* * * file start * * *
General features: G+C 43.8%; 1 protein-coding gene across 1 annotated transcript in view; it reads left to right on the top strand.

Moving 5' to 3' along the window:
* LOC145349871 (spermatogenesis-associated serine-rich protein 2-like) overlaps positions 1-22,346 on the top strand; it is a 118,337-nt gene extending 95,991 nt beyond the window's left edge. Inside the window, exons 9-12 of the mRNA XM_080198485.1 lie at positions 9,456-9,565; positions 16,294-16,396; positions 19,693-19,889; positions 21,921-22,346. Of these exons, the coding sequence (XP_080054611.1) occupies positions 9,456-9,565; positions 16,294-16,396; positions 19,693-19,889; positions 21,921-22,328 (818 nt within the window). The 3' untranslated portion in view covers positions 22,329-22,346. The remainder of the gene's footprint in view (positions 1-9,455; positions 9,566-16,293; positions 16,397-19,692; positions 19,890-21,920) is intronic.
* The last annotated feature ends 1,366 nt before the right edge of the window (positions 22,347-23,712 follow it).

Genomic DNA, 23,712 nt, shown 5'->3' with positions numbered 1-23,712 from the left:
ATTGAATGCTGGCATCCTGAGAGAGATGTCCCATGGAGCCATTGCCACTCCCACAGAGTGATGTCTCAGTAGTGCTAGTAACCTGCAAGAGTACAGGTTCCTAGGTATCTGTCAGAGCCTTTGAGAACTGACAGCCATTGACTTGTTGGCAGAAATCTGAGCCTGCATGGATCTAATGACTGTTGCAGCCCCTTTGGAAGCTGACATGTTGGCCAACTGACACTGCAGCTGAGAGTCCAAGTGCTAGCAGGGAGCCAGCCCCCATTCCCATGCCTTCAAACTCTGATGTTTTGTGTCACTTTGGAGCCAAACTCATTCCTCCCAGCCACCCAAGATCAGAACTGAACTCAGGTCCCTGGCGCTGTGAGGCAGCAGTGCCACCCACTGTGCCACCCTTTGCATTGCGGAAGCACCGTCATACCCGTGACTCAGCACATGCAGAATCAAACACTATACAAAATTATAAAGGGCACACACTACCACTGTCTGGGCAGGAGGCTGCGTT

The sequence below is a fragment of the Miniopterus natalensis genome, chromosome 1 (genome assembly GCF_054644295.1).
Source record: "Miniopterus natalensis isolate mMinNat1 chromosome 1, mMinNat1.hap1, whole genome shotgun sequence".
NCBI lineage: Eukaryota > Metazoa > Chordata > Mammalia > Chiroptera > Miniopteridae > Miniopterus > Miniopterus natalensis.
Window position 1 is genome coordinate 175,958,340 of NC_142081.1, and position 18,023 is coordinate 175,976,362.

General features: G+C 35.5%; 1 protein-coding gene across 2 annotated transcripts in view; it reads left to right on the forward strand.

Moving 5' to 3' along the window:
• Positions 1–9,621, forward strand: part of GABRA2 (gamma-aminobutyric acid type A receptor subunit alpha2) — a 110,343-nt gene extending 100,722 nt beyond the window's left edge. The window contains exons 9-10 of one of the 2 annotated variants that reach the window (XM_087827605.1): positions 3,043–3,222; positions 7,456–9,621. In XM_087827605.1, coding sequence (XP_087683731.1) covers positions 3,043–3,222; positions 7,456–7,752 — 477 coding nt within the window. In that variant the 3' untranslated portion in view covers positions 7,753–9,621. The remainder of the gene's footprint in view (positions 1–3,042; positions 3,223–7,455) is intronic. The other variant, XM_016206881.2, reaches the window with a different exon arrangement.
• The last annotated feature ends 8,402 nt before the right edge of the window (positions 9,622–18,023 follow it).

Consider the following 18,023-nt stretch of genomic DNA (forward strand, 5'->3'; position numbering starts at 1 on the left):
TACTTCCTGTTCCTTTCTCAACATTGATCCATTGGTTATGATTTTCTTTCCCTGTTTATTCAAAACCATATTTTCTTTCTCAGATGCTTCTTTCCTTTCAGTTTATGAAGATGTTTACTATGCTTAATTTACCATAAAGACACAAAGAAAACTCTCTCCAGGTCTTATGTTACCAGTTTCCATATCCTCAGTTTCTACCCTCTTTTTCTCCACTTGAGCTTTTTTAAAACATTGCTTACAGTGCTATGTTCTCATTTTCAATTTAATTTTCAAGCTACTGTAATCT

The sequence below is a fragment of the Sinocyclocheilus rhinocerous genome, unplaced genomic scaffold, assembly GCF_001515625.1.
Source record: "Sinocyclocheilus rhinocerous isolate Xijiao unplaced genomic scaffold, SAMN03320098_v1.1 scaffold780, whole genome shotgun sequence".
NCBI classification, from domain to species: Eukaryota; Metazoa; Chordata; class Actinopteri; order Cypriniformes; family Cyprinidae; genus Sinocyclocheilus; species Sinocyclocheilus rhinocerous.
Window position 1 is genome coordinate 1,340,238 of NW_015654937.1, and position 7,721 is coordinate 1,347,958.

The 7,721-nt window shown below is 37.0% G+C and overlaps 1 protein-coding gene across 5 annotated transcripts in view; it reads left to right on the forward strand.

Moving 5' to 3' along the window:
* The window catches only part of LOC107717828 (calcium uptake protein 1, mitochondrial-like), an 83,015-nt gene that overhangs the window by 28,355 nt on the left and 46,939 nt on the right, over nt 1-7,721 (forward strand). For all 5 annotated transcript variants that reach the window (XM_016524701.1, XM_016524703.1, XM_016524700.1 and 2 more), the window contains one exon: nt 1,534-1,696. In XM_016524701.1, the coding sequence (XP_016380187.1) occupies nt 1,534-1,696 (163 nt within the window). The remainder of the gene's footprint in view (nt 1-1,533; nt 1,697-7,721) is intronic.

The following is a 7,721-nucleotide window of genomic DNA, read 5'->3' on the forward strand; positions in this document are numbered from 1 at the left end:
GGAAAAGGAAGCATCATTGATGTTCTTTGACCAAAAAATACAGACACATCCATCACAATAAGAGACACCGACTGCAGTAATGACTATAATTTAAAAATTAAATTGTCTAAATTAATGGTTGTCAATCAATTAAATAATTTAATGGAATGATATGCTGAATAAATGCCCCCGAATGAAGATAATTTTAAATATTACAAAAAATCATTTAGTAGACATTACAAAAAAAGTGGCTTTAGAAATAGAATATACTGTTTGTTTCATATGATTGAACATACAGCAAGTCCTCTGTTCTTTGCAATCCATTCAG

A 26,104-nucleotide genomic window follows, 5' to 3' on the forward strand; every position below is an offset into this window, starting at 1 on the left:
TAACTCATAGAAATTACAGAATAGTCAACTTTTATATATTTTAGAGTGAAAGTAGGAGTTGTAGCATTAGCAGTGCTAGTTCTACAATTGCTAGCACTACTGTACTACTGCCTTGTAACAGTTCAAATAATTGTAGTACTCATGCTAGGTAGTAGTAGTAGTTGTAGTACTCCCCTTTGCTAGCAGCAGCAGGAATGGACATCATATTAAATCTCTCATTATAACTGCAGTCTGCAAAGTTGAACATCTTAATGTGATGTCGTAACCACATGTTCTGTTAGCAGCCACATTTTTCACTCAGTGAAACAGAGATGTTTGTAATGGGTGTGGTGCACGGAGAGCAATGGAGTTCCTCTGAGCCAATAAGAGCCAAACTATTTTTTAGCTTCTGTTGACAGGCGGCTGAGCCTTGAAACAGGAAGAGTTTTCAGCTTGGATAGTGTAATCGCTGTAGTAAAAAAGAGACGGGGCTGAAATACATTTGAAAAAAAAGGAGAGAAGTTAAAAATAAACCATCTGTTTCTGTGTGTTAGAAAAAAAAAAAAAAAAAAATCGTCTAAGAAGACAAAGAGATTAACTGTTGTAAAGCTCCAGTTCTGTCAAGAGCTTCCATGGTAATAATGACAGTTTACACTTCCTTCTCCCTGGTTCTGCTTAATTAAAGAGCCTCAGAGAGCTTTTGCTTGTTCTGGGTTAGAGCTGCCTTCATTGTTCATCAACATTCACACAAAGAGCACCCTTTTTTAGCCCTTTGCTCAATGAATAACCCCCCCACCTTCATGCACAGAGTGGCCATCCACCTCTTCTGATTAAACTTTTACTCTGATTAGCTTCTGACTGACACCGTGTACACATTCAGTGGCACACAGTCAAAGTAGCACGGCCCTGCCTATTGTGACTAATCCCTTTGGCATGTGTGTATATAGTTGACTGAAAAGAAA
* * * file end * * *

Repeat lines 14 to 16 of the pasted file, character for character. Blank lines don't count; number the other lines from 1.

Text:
• The last annotated feature ends 8,402 nt before the right edge of the window (positions 9,622–18,023 follow it).

Consider the following 18,023-nt stretch of genomic DNA (forward strand, 5'->3'; position numbering starts at 1 on the left):
TACTTCCTGTTCCTTTCTCAACATTGATCCATTGGTTATGATTTTCTTTCCCTGTTTATTCAAAACCATATTTTCTTTCTCAGATGCTTCTTTCCTTTCAGTTTATGAAGATGTTTACTATGCTTAATTTACCATAAAGACACAAAGAAAACTCTCTCCAGGTCTTATGTTACCAGTTTCCATATCCTCAGTTTCTACCCTCTTTTTCTCCACTTGAGCTTTTTTAAAACATTGCTTACAGTGCTATGTTCTCATTTTCAATTTAATTTTCAAGCTACTGTAATCT